IF NO THIRD FILM, RETURN TO TV?
So what if a film doesn’t happen? This could easily be the case. Could a return to our TV screens work? Kevin Spacey recently spoke out at an annual TV festival in Edinburgh on how TV was changing the face on how we view content and it’s hard to argue against that. With people forced to watch every film in 3D, price of tickets going up and new release films not even spaced out to give audiences the chance to watch them all, TV is suddenly back on the rise. You can watch entire series in one day in the comfort of your own home with shows now becoming widely available through different on-demand platforms. And depending on your pay model (subscription vs. pay as you go), buying and watching an entire series probably works out to be cheaper than buying a cinema ticket. TV audiences are becoming addicted because the quality is there, especially on the cable network shows (or in the case of House of Cards – straight to an on-demand platform) where there are no restrictions on creative freedom. Show like Mad Men, Breaking Bad and Game of Thrones have benefited from this.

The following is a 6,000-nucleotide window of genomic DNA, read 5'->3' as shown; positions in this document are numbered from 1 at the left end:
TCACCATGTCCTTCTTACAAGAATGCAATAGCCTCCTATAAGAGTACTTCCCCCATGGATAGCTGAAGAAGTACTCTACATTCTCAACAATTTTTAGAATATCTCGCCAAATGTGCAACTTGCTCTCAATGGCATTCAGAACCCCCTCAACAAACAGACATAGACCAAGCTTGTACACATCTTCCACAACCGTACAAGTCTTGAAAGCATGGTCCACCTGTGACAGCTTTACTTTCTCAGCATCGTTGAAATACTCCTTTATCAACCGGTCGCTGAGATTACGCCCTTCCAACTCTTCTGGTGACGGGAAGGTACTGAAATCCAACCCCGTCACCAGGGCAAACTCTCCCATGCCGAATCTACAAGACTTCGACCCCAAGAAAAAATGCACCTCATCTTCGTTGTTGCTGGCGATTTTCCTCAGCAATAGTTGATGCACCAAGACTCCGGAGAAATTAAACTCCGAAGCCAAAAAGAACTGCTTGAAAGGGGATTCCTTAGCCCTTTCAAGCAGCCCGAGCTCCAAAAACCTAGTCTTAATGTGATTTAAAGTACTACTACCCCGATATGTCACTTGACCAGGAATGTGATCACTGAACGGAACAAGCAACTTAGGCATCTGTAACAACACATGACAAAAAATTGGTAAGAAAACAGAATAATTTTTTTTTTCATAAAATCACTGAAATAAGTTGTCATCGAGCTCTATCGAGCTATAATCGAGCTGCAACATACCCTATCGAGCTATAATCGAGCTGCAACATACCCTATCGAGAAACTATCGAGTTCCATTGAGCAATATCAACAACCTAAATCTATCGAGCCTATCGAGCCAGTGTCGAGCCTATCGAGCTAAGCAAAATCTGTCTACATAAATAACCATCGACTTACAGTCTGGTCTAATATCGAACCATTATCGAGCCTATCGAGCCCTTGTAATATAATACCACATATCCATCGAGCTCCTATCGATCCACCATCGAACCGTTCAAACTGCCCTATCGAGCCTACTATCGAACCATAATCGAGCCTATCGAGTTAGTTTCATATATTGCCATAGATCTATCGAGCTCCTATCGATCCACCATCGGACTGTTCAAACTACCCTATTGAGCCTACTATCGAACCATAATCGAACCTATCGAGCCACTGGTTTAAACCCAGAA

At Comic-Con during its 20th Anniversary Panel the idea was quickly shot down but returning back to TV might not be such a bad idea.
Look at 24. After the show ended, work on the movie had been stuck in development hell until recently it was announced that it was going to return on TV as a mini-series. Now obviously we don’t know the ins and outs of any deal in the industry but I can imagine a mini-series being a less cost effective risk then trying to raise X amount of money just for the film’s budget (plus the amount of money you would have to raise to promote the film). Then you will have to find a sensible release date where it won’t get overshadowed by comic book movies that are expected to gross $300 million worldwide. The economics of making back money might not be there.
So how about this – if no movie, how about 2 (or possibly 3) 90 min specials to conclude the show? By having that we get more Mulder and Scully screen time, enough time to flesh out the plot and tie up loose ends so it doesn’t feel rushed (which you would probably get in a movie) and a returning cast that can get their proper re-introduction back into the X-Files world.
I look back at how Torchwood: Children of Earth was aired on the BBC. With a clever advert, the schedule was freed up for nightly broadcasts of the episodes and the series was brilliant! Torchwood’s follow up Miracle Day may have been a disappointment (and I’m one of those disappointed viewers) but The X-Files could adopt that same model of airing the specials on consecutive nights. You can certainly promote the hell out of it with TV adverts and online marketing. But most importantly it re-establishes the nostalgia of true event viewing that took place in the 90s.
I know that might not be what everyone wants, but The X-Files was born on TV, maybe it feels poetic that it finally ends there.